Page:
In this article, I want to share with you all this huge shift that I’ve been noticing in marketing as I’ve studied the recent trends in the field.
I really believe that we are at the beginning of the next huge trend in marketing — I’m calling it Marketing 3.0, the Experience Era.
Here’s how Proof is going to win in the Experience Era and how your business can win too.
If you get on this trend early, you’re going to grow faster than any of your competitors. I wholeheartedly believe that you’re going to be able to create raving fans that are loyal to your company forever. That is certainly what we are seeing and what we believe here at Proof.
A little backstory
Back in 2014, I launched my marketing agency, and for some reason, the niche that myself and my business partner fell into was the Port-a-potty rental business. A really glamorous industry…
And so for us, our offering basically was it boils down to this: we build nice websites for Port-a-Potty rental companies. And what we were offering what was kind of the cream of the crop for the time — really nice websites; mobile optimized, maybe even some good forms on there to kind of capture a lead.
Essentially, we were just building websites. And that’s what I think marketing 1.0 online was — it was the website alone.
Eventually, we grew that website business into an agency with 20 clients, and we really wanted to go launch an online training business. And so by 2016, we’d kind of shifted out of the agency, and we were trying to sell this course called 6K Success, which was all about how to land high ticket clients, and how to start a consulting business in 60 days or less.
Our value proposition became: we create courses to help people land agency clients.
And we kind of built our website from what we knew at the time, and it just wasn’t working. So I started thinking, “What are people doing, what’s the newest thing in online marketing?”
Marketing 2.0: the sales and marketing funnel
Essentially, the sales funnel was one website — maybe six webpages — and you’d start with a little, small micro commitment. You’d ask a prospect for their email address in exchange for some sort of PDF download. Then you’d take them through to a sales video, then a sales page, and an order form, then an upsell, two upsells, then an email follow up.
It was basically a website that multiplied into lots of different websites. We found that with about 100 people, instead of at the end one or two buying like with our Agency websites, we’d have three or four people buying, and they would actually buy more stuff; because we’d have up-sells in the process. And the whole thing just worked a lot better because it kind of multiplied out from marketing 1.0.
Marketing 2.0 was and is the marketing funnel, and it worked really well for us then. And it continues to work well for us.
In fact, we’ve kind of dominated, because we’ve mastered these strategies over the last three or four years.
But as we have grown and sold these courses, we have asked: “What if we had two funnels that were speaking to two different kinds of people?”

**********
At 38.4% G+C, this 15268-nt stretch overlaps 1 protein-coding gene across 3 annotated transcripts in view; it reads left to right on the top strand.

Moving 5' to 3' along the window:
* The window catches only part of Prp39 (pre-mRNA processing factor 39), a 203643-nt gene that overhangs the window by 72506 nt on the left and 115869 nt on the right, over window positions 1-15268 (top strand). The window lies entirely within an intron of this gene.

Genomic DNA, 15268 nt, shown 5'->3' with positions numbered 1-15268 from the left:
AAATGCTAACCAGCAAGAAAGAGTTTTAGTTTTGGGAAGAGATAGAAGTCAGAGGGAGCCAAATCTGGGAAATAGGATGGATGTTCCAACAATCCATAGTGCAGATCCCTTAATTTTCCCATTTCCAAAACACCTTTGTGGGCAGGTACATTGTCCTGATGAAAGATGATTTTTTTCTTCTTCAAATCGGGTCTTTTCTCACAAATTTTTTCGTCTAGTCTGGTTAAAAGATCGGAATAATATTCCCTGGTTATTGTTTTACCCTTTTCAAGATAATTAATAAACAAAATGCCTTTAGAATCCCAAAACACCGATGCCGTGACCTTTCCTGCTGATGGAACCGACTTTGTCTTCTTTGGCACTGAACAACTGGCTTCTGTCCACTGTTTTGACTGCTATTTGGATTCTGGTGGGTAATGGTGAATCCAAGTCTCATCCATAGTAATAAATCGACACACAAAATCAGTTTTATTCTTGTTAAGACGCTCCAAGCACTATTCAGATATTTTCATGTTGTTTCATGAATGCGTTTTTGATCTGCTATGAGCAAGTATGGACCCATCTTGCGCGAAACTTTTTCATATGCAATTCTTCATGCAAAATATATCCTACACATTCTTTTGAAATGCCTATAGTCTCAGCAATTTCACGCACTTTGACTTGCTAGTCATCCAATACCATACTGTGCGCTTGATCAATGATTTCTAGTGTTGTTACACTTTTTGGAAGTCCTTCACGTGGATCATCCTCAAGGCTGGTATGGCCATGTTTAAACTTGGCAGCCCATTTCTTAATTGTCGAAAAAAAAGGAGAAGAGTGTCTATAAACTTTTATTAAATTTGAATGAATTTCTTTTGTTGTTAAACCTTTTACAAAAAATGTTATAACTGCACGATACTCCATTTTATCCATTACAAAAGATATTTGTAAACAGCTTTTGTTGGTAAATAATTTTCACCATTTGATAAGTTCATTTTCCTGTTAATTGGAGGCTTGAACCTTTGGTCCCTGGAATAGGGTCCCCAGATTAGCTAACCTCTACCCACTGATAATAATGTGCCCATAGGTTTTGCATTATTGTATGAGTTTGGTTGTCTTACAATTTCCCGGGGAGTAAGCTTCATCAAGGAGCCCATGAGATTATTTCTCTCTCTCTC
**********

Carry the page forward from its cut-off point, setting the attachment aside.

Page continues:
And we really had these two groups of people in our company that were buying our courses. There were existing agencies that just wanted to add on new services, or wanted to learn what we were doing to prospect and land clients. But we also had beginners — people that were working a full-time job or right out of college they’re looking to start their own business.
At one point, we took our funnel and we split it in half; we duplicated it. And we built one —with all the headlines and the copy — for agencies, and the other one was all for beginners.
We launched it, and then we waited. Sure enough, our sales went up again. It converted higher on the agency side, and it converted higher on the beginner’s side. And this was huge. We were like, “Wow we’ve really figured this out.”
So we split the thing again, but what we found was that caused a lot of stuff to break. If you’ve ever built funnels before, you know that stuff, ultimately, breaks. Emails break, zaps break, websites go down. And so even with just two funnels, becomes this really, really complex thing. And so we kind of rolled our flow back into one and would occasionally use two.
Proof and the dream of Experiences
At Proof today, we work with 3,000+ businesses helping them increase conversion rates, and we’re kind of obsessed with the funnel. That’s what we’ve used to grow to $175K MRR in our first 12 months, and that’s basically what got us into Y Combinator.
At the back of mind, I’ve always had this kind of nagging question, “What if every person had their own personal funnel, what would happen then?”
What if, instead of having just two funnels, or 10 funnels, or 20 funnels. What if for 10,000 visitors I had 10,000 funnels, and each one spoke perfectly to them?
I came across this quote from, David Cancel, CEO of Drift (btw check out our podcast interview with him if you haven’t seen it yet). And he said something on the lines of:
“Most of the marketing tools that exist today were built for a world that no longer exists.”
And I just felt like this has been true because for years. I’ve wanted to have this marketing funnel for every single visitor, and the tools simply don’t exist for it.
So marketing 1.0 was the website, marketing 2.0 was the website multiplied, which in part created the sales funnel. I think marketing 3.0 is the sales funnel multiplied again.
Marketing 3.0 is the personal experience where every person has their own funnel. And in that world, you can create these little micro funnels, and even one-time use funnels for a person at that right time, theoretically. Click To Tweet
But now, as we’re testing this concept, we’re seeing conversion rates go up a lot, revenue going up a lot, customers being happier, and it’s just a delightful experience for all.